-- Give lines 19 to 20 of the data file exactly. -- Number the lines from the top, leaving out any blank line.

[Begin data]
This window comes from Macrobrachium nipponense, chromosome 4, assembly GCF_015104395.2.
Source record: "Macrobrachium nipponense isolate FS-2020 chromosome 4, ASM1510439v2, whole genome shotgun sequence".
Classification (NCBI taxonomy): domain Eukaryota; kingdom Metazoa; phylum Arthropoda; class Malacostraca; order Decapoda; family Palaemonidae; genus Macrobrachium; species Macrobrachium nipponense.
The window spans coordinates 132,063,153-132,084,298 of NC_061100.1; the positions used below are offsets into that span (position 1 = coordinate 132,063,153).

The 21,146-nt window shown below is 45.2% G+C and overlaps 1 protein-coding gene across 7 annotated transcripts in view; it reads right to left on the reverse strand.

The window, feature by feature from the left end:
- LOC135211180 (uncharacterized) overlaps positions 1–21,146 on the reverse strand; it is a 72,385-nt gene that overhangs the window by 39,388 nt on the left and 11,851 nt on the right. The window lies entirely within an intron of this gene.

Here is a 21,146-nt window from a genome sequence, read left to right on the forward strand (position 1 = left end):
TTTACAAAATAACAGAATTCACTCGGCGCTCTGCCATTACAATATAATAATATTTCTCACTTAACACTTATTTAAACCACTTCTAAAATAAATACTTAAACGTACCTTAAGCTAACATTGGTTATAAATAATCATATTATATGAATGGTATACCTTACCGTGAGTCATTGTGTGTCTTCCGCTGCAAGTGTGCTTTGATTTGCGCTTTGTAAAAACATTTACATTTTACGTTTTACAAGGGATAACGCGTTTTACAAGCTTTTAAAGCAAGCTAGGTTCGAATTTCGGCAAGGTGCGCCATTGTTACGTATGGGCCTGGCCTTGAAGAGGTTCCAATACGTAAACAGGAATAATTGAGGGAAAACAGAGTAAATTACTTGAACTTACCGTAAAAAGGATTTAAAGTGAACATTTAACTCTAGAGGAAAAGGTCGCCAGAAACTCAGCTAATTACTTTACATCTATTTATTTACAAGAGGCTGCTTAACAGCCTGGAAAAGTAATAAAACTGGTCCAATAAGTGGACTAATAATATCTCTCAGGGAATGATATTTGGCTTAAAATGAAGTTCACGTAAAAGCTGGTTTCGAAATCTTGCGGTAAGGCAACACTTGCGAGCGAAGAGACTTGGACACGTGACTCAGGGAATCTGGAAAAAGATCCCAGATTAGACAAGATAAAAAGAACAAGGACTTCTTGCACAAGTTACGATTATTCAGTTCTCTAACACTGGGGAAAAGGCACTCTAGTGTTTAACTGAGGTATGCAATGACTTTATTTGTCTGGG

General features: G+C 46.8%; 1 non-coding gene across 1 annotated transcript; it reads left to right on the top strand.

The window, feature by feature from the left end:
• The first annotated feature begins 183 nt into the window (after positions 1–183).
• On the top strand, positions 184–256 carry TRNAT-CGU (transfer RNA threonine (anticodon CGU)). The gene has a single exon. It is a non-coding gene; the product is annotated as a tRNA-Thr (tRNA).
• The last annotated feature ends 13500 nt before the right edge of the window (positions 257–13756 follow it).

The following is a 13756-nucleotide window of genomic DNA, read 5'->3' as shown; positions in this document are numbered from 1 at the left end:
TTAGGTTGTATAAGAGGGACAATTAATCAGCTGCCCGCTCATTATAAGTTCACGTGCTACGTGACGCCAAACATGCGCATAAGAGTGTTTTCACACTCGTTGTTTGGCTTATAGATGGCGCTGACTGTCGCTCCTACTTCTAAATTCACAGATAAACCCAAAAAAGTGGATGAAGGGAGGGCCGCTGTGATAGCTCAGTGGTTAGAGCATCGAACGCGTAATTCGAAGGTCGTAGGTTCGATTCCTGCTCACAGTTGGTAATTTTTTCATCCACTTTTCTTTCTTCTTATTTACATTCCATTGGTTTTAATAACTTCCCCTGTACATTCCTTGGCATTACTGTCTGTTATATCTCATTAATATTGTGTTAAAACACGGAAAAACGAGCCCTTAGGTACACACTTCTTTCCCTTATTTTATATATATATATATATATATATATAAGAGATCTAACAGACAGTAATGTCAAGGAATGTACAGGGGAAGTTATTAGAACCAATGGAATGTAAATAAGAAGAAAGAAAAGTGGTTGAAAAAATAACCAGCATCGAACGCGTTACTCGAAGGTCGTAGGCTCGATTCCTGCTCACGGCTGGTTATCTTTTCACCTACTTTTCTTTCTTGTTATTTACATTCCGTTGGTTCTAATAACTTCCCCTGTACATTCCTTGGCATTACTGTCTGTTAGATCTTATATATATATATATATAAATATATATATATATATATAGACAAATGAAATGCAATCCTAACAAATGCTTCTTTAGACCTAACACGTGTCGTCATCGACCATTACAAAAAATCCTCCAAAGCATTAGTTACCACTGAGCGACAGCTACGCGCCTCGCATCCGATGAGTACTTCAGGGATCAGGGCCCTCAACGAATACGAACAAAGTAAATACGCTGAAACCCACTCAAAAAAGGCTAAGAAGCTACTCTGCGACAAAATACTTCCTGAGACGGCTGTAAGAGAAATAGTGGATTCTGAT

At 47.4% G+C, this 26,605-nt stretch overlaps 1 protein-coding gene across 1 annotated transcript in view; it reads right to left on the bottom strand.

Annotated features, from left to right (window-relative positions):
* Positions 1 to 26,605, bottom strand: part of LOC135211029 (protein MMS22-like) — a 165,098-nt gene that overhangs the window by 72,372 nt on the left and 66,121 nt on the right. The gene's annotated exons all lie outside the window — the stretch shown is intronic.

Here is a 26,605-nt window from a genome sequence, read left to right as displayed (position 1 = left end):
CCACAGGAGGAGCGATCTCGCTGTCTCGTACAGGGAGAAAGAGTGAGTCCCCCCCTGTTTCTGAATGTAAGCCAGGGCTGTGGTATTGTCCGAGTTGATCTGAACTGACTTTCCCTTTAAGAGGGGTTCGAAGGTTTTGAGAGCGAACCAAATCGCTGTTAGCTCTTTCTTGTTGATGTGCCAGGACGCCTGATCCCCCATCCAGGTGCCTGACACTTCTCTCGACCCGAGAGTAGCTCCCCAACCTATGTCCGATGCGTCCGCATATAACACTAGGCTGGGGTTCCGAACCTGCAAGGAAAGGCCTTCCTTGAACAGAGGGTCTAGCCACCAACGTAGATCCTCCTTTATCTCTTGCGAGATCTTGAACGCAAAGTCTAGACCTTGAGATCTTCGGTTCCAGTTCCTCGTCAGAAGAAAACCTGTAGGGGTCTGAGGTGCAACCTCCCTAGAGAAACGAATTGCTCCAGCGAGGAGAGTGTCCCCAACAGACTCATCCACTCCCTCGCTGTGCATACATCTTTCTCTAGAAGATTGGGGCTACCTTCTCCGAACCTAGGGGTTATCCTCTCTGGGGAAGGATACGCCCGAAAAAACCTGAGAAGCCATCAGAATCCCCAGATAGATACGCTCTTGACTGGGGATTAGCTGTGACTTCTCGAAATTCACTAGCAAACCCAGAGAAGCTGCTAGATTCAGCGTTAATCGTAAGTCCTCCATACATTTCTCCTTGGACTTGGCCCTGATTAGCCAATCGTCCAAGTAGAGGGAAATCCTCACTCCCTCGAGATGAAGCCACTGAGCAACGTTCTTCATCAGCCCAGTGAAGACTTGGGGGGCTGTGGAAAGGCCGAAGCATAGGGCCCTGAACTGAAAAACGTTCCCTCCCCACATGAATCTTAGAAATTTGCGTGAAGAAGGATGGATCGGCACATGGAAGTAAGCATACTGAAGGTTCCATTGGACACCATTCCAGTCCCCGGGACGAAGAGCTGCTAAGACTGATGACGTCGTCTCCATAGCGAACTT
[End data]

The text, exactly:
* Positions 1 to 26,605, bottom strand: part of LOC135211029 (protein MMS22-like) — a 165,098-nt gene that overhangs the window by 72,372 nt on the left and 66,121 nt on the right. The gene's annotated exons all lie outside the window — the stretch shown is intronic.

Here is a 26,605-nt window from a genome sequence, read left to right as displayed (position 1 = left end):